Usefulness of Treatment Reports for Electroconvulsive Therapy.

Usefulness of Treatment Reports for Electroconvulsive Therapy.

J ECT. 2013 Apr 19;
Bennett DM, Fernie G, Currie J, Reid IC

OBJECTIVES: Electroconvulsive therapy (ECT) is often given by a specialist ECT team on behalf of a patient’s treating psychiatrist. A key aspect of this interface is the communication between these care teams. This study describes the introduction of an ECT treatment report at the Royal Cornhill Hospital in Aberdeen. The aim of the current study was to evaluate whether these reports were useful to psychiatrist. METHODS: The report was designed to provide feedback to the treating psychiatrists on a range cognitive (Mini Mental State Examination, spatial recognition memory on the Cambridge Automated Neuropsychological Testing Battery, Squire Subjective Memory Scale, and Prospective And Retrospective Memory Questionnaire) and mood scores (Montgomery Åsberg Depression Rating Scale) routinely collected by the ECT team. The reports contain the patient’s score and the mean of all patients treated in the service. A questionnaire was sent to all treating psychiatrists to evaluate the usefulness of the reports. RESULTS: A 76% response rate was obtained. The reports were well received by treating teams, among whom 78.9% thought they were necessary, 74% thought they were easy to understand, and 79% thought the report was informative. A minority 47.4% thought the report influenced clinical practice, and only 31.3% showed the report to patients. CONCLUSIONS: From the results of our evaluation, the provision of an “ECT Treatment Report” providing a summary of the routinely collected mood and cognitive rating data was useful for psychiatrists prescribing ECT. It is thus likely that such a report would be useful in other ECT services. HubMed – depression


The Use of Propofol to Prevent Fetal Deceleration During Electroconvulsive Therapy Treatment.

J ECT. 2013 Apr 19;
De Asis SJ, Helgeson L, Ostroff R

Electroconvulsive therapy has been demonstrated to be relatively safe during pregnancy for both the mother and the fetus. One risk to the fetus is cardiac deceleration during the grand mal seizure. We present a case of a young woman in her second trimester of pregnancy with bipolar depression. She had a prolonged seizure on her second electroconvulsive therapy treatment, which led to transient fetal bradycardia that self-corrected as preparations were underway for an emergency cesarean delivery. A change of her anesthetic agent from methohexital to propofol attenuated the seizure duration resulting in the elimination of further events of fetal cardiac deceleration and a successful outcome for both mother and fetus. HubMed – depression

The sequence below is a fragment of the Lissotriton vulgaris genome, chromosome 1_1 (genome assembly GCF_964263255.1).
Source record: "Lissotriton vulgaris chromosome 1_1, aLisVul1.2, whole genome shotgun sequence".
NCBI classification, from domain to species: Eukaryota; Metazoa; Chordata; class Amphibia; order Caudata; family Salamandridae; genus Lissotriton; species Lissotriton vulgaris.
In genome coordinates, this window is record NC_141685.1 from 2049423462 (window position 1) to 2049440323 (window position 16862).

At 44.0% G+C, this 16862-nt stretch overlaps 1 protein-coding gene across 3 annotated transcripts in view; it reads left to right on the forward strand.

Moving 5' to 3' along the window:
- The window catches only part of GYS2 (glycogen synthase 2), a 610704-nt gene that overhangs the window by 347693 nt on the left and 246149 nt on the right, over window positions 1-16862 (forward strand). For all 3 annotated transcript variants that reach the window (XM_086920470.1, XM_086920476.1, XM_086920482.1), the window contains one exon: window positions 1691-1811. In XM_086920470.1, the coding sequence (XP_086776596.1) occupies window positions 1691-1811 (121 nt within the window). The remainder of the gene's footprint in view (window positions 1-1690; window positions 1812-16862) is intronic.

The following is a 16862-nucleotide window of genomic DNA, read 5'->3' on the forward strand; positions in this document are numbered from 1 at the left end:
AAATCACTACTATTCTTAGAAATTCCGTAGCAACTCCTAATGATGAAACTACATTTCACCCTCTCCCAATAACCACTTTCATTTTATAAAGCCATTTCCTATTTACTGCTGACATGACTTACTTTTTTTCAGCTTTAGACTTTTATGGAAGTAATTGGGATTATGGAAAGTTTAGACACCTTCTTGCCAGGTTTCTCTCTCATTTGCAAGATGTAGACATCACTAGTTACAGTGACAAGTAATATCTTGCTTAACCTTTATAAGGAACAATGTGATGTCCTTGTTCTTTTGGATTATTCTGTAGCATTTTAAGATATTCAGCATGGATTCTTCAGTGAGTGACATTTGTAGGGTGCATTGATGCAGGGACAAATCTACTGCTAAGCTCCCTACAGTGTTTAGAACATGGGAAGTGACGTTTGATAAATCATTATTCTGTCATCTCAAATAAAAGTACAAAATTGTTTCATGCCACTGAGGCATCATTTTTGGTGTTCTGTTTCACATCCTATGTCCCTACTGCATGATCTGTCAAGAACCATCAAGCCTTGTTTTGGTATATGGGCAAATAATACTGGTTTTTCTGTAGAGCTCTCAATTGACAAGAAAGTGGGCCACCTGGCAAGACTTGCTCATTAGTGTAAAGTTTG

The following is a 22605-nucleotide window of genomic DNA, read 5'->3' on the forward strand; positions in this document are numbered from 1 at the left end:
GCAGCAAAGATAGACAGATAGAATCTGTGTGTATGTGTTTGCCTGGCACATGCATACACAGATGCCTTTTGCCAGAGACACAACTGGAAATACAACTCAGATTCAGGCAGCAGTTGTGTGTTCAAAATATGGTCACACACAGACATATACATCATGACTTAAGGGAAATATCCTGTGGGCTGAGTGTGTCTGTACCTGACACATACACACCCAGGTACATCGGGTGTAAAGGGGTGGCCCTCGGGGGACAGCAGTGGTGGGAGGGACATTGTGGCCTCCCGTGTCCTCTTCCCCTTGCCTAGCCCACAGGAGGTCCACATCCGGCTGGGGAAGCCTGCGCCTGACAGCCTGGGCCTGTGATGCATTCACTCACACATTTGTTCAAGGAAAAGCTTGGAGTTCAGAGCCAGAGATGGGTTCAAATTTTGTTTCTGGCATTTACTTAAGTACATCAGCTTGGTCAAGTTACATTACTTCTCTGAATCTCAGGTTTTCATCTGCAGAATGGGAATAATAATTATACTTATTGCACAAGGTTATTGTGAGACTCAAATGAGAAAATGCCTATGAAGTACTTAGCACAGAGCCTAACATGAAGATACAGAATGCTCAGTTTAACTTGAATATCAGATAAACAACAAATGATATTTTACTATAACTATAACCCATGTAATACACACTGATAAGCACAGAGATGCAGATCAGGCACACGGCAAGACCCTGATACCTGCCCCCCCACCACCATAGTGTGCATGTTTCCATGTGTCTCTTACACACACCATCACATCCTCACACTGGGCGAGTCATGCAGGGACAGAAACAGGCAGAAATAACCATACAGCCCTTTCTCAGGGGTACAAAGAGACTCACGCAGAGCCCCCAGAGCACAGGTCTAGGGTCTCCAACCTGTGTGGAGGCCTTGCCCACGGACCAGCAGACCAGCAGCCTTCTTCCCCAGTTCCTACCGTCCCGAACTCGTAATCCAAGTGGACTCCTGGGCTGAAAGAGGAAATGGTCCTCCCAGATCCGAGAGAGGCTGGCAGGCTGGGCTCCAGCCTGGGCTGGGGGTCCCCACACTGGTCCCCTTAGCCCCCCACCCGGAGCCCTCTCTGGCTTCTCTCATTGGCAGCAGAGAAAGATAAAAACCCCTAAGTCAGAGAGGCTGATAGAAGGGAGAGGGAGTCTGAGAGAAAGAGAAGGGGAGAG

Mind-Body Practices for Posttraumatic Stress Disorder.

J Investig Med. 2013 Apr 19;
Kim SH, Schneider SM, Kravitz L, Mermier C, Burge MR

BACKGROUND: Mind-body practices are increasingly used to provide stress reduction for posttraumatic stress disorder (PTSD). Mind-body practice encompasses activities with the intent to use the mind to impact physical functioning and improve health. METHODS: This is a literature review using PubMed, PsycINFO, and Published International Literature on Traumatic Stress to identify the effects of mind-body intervention modalities, such as yoga, tai chi, qigong, mindfulness-based stress reduction, meditation, and deep breathing, as interventions for PTSD. RESULTS: The literature search identified 92 articles, only 16 of which were suitable for inclusion in this review. We reviewed only original, full text articles that met the inclusion criteria. Most of the studies have small sample size, but findings from the 16 publications reviewed here suggest that mind-body practices are associated with positive impacts on PTSD symptoms. Mind-body practices incorporate numerous therapeutic effects on stress responses, including reductions in anxiety, depression, and anger, and increases in pain tolerance, self-esteem, energy levels, ability to relax, and ability to cope with stressful situations. In general, mind-body practices were found to be a viable intervention to improve the constellation of PTSD symptoms such as intrusive memories, avoidance, and increased emotional arousal. CONCLUSIONS: Mind-body practices are increasingly used in the treatment of PTSD and are associated with positive impacts on stress-induced illnesses such as depression and PTSD in most existing studies. Knowledge about the diverse modalities of mind-body practices may provide clinicians and patients with the opportunity to explore an individualized and effective treatment plan enhanced by mind-body interventions as part of ongoing self-care. HubMed – depression